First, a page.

Commentary: Keeping Cool in the War Zone

Commentary: Keeping Cool in the War Zone

As the news, PR, and political posturing machines work overtime to crank out more and more extreme and inflammatory statements about the current trade war, it is important to keep a cool head and some perspective. I postulate that about 60% of what is being disseminated on various media is not designed to inform, but rather to manipulate opinion or create opposition. Thus, here are a few things to keep in mind as the rhetoric gets more shrill and the emotions more intense.

1. This is not an agricultural issue. Yes, I know agriculture is being severely impacted and that trade is a big part of the farm economy, but this trade war was not started over agriculture. Hundreds of other industries are involved, along with agriculture. An end to the dispute will only come when progress is made on all of the issues. If an agreement is reached on ag products but not on cars, computers, and steel, the President is not likely to sign off on the deal. Likewise, if a deal is reached on toasters and trinkets but not on soybeans, the deal will not fly at the White House.

2. The President knows what he is doing. There have been lots of accusations that Mr. Trump is out of control and out of touch. On the contrary, I think he knows exactly what he is doing. That is certainly not to say that I like what he is doing or agree with how he is doing it, but this is part of his overall plan. We should not be surprised by this, during the campaign he told us just what he was going to do and how he was going to do it.

3. The other guys are cheating. Often lost in all the debate is the verifiable fact that China, Canada, Mexico, and the EU have been breaking international trading rules and have not been living up to agreements they made with the U.S. We have been yelling and complaining about this for years, but they keep doing it. So Mr. Trump is taking a more direct approach, he punched them in the nose. China responded with a sucker punch to the midsection, our soybean market. Our only hope is that sooner or later (hopefully sooner) both sides will get tired of throwing punches and sit down and talk.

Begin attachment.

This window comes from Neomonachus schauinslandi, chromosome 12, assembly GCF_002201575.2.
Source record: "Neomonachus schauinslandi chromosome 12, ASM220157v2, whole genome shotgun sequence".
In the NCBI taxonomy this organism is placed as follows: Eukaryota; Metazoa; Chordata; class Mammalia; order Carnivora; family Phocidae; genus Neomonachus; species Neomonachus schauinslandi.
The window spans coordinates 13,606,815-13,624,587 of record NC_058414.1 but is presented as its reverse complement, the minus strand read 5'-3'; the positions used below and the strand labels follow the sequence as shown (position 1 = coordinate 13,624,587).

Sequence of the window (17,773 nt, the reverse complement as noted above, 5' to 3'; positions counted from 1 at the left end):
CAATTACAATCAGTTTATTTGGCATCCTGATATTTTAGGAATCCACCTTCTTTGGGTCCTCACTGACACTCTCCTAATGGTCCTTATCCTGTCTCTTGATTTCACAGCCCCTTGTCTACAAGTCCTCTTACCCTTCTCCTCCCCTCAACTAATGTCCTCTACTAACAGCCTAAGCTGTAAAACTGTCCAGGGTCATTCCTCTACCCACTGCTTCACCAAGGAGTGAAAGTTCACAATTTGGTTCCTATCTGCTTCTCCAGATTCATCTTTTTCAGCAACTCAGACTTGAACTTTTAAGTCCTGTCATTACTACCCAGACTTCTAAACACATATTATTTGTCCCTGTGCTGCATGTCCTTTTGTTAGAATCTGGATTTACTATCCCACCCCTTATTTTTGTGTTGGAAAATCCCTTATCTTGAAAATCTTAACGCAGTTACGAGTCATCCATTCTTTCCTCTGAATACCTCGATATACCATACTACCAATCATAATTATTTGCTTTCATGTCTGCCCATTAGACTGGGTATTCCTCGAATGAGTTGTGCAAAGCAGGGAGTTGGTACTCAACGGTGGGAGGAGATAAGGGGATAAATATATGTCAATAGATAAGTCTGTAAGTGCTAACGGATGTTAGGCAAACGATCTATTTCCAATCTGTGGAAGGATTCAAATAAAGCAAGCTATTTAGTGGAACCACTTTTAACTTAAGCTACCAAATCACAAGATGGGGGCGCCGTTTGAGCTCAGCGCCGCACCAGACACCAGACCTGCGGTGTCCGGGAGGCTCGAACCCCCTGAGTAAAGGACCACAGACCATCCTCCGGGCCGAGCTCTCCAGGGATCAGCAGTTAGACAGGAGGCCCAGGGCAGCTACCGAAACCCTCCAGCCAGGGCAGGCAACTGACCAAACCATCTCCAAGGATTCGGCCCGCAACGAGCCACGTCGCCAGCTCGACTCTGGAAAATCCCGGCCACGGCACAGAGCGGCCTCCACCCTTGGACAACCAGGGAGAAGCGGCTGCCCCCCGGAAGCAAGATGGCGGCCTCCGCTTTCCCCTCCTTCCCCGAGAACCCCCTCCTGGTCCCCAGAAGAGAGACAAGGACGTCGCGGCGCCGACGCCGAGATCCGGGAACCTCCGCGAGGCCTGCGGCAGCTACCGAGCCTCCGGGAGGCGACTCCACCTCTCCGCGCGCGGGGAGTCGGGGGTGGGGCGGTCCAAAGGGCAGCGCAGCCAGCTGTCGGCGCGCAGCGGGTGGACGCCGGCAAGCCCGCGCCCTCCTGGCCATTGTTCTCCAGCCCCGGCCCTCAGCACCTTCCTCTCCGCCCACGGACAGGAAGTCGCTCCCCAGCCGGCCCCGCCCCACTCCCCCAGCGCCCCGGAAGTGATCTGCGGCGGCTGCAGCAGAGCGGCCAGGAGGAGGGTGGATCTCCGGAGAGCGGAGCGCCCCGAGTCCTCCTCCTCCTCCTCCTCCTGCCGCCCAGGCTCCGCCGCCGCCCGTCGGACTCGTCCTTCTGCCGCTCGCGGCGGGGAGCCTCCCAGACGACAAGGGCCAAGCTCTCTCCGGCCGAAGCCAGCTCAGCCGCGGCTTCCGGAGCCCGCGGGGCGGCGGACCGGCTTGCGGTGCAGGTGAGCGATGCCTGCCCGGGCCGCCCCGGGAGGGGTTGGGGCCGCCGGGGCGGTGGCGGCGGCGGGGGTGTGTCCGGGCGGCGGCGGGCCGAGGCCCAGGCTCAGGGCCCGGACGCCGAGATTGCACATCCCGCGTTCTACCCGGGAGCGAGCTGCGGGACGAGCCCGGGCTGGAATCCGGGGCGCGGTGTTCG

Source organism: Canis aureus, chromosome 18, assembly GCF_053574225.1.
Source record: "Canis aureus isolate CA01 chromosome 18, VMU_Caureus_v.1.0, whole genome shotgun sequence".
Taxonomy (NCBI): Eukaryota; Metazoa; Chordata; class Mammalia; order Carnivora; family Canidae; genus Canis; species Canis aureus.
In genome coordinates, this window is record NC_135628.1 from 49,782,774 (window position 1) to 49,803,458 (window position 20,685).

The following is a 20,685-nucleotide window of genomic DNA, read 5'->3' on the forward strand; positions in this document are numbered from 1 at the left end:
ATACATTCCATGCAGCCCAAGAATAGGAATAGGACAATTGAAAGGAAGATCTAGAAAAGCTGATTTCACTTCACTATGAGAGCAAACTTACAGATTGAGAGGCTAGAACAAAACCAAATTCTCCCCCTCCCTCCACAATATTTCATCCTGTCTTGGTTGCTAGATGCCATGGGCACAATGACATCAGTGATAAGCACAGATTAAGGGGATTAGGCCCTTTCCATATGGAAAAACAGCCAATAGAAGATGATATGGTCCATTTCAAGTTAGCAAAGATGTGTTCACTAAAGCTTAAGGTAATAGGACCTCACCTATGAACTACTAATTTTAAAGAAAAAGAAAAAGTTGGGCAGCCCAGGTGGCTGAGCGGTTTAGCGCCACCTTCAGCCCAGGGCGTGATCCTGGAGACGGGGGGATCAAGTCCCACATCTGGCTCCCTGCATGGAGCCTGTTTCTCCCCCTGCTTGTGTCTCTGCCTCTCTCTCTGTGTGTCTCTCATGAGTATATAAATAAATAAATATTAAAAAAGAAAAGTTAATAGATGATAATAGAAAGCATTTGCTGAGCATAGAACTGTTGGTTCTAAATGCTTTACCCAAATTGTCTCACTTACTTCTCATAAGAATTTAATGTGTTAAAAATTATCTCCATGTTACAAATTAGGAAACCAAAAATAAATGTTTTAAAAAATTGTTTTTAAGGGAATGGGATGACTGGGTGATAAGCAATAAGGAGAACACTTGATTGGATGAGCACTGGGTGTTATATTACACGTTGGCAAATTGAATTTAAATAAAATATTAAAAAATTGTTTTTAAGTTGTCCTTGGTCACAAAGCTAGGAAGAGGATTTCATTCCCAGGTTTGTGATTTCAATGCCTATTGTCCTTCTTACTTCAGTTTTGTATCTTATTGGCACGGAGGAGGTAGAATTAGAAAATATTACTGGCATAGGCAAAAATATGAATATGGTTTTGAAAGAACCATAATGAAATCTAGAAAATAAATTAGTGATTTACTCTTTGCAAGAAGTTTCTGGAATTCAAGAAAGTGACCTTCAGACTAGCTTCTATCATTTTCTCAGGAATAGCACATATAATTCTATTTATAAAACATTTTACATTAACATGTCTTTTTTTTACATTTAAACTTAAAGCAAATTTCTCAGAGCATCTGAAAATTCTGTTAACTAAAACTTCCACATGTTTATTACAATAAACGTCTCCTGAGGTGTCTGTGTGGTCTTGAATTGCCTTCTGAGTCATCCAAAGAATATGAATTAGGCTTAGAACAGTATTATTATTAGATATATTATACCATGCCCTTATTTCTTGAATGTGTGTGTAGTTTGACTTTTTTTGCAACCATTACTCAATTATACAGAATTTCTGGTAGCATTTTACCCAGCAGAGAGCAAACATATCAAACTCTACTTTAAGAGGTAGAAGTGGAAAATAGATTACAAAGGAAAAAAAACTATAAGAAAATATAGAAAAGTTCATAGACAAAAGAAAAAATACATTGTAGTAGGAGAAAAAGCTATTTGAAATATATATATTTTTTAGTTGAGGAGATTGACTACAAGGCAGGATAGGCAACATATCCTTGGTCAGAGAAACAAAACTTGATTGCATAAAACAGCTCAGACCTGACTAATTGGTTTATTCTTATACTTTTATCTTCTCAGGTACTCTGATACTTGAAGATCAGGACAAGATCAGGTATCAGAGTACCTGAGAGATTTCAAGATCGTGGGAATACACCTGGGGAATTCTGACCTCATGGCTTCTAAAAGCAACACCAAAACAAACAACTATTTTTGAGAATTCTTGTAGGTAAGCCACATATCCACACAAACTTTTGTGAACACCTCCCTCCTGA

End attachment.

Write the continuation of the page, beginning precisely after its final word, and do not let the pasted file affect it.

4. Aid vs. trade. The $12 billion aid package announced last week produced as much outrage within the farm community as it did outside of agriculture. While the details are yet to be released, one thing to keep in mind is that this is only a temporary program. Secretary Perdue has made it clear it is just for 2018. The hope is the trade war will be over by 2019. While most producers are not happy about the aid, the fact that there is something and there is an acknowledgement of the financial losses being incurred by farmers is a welcome departure from the past.

This is not a time to be happy, but rather to be hopeful. If the President is successful in making significant improvements in our trading relationships, both inside and outside of agriculture, it will set the state for sustained growth in U.S. exports. If this is accomplished in a relatively short period of time, Mr. Trump’s aggressive negotiating style will be praised. If, however, this drags on for years, the President may find it harder to hang on to the strong rural support that helped put him in the Oval Office. In the meantime, let us remain vigilant, informed, and levelheaded.

    By Gary Truitt

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